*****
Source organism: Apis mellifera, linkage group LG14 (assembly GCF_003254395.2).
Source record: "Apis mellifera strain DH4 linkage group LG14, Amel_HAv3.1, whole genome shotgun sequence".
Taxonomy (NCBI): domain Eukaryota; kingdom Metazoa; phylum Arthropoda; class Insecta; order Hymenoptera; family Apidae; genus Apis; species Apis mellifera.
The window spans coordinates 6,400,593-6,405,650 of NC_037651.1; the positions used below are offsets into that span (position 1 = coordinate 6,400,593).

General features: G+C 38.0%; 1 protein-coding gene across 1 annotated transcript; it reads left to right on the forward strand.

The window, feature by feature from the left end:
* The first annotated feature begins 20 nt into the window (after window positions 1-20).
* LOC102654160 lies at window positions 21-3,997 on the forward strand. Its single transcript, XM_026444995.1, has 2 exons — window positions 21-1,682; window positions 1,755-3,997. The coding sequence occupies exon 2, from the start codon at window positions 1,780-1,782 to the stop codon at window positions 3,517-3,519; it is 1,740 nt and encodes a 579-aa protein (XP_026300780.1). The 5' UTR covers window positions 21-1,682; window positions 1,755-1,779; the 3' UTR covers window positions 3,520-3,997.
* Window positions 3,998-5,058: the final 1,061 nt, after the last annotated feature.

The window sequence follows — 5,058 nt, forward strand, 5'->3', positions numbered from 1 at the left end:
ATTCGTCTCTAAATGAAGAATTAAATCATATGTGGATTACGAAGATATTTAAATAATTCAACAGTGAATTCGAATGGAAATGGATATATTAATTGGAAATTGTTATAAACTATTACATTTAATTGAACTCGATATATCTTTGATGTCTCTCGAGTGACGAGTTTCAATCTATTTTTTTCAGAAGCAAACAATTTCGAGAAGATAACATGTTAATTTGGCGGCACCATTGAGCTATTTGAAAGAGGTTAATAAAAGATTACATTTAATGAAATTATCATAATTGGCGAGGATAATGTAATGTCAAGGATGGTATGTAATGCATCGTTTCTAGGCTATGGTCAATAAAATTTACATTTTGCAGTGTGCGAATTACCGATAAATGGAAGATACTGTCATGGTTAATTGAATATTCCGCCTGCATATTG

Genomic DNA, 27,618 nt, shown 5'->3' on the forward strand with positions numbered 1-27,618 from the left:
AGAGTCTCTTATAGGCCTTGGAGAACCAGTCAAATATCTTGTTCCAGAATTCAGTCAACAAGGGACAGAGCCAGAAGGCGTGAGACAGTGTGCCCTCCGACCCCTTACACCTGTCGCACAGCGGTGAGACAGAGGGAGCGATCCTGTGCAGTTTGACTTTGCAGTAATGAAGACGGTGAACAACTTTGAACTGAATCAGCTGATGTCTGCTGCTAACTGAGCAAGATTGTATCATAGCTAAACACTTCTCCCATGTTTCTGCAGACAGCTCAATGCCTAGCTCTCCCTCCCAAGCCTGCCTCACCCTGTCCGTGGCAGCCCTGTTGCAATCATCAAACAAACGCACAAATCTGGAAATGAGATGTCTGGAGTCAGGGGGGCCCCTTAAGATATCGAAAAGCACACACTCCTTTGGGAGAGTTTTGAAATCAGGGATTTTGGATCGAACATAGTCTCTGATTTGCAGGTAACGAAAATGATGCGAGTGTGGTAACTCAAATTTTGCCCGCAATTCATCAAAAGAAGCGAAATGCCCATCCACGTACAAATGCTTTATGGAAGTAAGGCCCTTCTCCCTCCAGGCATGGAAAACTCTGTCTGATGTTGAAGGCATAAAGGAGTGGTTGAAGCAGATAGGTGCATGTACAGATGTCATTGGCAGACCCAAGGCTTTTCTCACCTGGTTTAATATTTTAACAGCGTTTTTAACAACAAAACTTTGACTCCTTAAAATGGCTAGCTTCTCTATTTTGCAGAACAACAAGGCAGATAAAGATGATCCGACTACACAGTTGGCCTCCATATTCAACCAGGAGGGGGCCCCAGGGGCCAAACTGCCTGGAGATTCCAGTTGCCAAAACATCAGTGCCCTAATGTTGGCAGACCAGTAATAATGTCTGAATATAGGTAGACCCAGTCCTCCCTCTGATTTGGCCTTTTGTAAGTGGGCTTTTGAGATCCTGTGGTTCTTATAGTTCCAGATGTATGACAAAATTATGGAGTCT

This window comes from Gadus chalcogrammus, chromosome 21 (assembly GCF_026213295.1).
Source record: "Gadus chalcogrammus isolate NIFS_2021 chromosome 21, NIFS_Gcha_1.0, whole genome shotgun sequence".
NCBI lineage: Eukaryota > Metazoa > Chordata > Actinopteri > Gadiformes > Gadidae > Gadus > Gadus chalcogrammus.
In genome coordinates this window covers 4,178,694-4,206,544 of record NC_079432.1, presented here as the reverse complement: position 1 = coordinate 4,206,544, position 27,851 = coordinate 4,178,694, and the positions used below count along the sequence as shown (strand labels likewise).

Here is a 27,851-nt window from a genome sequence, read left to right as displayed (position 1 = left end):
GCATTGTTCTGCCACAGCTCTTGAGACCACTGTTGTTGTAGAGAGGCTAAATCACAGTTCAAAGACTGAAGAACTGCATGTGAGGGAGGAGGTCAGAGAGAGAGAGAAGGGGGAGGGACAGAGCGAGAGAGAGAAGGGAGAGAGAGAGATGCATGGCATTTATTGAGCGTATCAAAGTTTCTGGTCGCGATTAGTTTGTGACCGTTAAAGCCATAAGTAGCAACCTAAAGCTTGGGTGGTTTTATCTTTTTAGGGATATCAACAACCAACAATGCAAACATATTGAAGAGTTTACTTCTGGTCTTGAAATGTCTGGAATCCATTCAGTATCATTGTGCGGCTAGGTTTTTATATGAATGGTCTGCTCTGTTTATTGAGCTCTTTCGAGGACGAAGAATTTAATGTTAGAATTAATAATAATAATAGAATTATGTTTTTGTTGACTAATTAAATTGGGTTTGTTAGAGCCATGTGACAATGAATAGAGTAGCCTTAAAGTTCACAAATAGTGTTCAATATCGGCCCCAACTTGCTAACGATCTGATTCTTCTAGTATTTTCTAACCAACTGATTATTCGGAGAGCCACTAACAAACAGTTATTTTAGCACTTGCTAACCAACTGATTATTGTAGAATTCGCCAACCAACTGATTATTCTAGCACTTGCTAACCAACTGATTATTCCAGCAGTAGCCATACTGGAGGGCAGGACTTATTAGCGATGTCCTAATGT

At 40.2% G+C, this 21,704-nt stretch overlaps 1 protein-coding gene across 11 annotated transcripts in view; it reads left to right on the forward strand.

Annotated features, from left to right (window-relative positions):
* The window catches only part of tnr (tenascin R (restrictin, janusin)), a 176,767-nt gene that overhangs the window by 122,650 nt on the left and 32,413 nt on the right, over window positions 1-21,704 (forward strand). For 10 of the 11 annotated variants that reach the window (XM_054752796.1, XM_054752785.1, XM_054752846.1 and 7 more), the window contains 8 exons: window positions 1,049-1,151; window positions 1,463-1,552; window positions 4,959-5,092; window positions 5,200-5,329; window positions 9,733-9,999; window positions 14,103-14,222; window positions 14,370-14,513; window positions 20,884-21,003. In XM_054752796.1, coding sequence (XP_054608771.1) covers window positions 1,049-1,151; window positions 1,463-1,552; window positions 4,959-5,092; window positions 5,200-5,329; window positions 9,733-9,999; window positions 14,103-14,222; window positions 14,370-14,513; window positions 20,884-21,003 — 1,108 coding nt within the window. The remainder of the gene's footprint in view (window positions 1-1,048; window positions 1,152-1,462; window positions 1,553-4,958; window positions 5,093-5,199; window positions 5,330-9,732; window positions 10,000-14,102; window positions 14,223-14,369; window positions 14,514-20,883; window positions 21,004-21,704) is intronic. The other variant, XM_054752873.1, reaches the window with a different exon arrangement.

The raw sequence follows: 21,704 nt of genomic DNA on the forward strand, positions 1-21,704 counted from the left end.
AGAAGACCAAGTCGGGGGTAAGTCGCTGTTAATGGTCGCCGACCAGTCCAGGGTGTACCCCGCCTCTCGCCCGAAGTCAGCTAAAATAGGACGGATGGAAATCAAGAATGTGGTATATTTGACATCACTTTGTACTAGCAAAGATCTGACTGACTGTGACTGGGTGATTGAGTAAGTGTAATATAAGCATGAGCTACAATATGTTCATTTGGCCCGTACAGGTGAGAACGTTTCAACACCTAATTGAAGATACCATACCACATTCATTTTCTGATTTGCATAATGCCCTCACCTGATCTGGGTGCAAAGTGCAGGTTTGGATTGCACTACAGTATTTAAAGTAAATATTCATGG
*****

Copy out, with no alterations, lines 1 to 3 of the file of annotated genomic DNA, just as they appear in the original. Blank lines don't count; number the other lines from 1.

Source organism: Apis mellifera, linkage group LG14 (assembly GCF_003254395.2).
Source record: "Apis mellifera strain DH4 linkage group LG14, Amel_HAv3.1, whole genome shotgun sequence".
Taxonomy (NCBI): domain Eukaryota; kingdom Metazoa; phylum Arthropoda; class Insecta; order Hymenoptera; family Apidae; genus Apis; species Apis mellifera.